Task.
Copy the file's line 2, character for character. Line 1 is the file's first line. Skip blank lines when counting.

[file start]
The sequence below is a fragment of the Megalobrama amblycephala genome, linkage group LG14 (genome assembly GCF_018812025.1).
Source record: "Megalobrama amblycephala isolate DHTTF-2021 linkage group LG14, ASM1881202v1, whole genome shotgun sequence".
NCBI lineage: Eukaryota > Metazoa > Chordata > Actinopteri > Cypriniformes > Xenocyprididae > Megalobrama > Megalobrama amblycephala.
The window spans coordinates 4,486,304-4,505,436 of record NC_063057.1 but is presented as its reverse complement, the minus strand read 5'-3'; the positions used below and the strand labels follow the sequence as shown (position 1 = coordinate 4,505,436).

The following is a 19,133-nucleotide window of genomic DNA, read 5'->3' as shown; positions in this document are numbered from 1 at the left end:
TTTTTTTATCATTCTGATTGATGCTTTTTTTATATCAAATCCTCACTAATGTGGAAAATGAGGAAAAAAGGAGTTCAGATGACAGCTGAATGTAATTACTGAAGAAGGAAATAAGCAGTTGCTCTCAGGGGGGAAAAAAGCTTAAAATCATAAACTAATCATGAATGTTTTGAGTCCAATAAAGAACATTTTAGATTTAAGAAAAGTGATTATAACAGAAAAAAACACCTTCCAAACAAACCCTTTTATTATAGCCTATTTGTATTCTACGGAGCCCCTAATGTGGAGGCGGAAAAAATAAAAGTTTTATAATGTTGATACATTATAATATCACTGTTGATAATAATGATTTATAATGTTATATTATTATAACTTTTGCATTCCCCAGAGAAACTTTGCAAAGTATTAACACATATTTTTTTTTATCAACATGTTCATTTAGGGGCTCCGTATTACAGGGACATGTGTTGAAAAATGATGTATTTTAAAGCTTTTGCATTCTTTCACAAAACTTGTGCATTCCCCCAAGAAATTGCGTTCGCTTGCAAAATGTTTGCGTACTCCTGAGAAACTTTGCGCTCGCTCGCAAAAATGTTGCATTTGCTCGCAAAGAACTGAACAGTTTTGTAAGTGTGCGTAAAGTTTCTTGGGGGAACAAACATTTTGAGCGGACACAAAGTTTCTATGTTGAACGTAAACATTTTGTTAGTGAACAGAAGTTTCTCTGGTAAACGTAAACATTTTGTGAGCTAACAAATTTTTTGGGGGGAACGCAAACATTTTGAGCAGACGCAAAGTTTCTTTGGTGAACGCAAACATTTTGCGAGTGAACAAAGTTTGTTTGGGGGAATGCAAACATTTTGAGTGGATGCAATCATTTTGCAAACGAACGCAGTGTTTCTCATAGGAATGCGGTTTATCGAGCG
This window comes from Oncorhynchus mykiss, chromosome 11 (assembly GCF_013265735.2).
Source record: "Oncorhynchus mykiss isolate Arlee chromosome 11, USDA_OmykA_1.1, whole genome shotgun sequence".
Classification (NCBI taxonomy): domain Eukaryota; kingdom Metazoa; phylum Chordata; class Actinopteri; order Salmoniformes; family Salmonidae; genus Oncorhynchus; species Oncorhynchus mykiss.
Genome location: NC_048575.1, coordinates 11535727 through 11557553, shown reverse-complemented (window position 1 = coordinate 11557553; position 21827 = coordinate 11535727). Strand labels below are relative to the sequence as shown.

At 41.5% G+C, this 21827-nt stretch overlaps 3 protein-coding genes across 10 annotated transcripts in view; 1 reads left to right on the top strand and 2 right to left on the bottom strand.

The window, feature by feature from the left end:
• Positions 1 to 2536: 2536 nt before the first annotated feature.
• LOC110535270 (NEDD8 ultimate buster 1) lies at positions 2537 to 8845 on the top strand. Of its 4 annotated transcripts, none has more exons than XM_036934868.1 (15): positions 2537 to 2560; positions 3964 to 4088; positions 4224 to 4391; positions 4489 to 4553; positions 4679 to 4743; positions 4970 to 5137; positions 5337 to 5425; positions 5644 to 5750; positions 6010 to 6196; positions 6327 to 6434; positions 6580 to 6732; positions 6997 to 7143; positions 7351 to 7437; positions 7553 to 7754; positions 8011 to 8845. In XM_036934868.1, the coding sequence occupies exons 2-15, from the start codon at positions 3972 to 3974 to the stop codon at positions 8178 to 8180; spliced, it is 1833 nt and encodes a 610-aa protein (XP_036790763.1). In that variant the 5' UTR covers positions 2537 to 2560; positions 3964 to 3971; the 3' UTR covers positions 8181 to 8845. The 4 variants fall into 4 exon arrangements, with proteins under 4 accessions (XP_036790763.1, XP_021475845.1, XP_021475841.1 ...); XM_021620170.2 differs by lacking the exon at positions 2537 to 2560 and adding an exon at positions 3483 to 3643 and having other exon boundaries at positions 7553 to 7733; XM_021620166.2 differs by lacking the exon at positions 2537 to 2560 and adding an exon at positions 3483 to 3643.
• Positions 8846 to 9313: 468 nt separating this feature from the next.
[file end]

Source record: "Megalobrama amblycephala isolate DHTTF-2021 linkage group LG14, ASM1881202v1, whole genome shotgun sequence".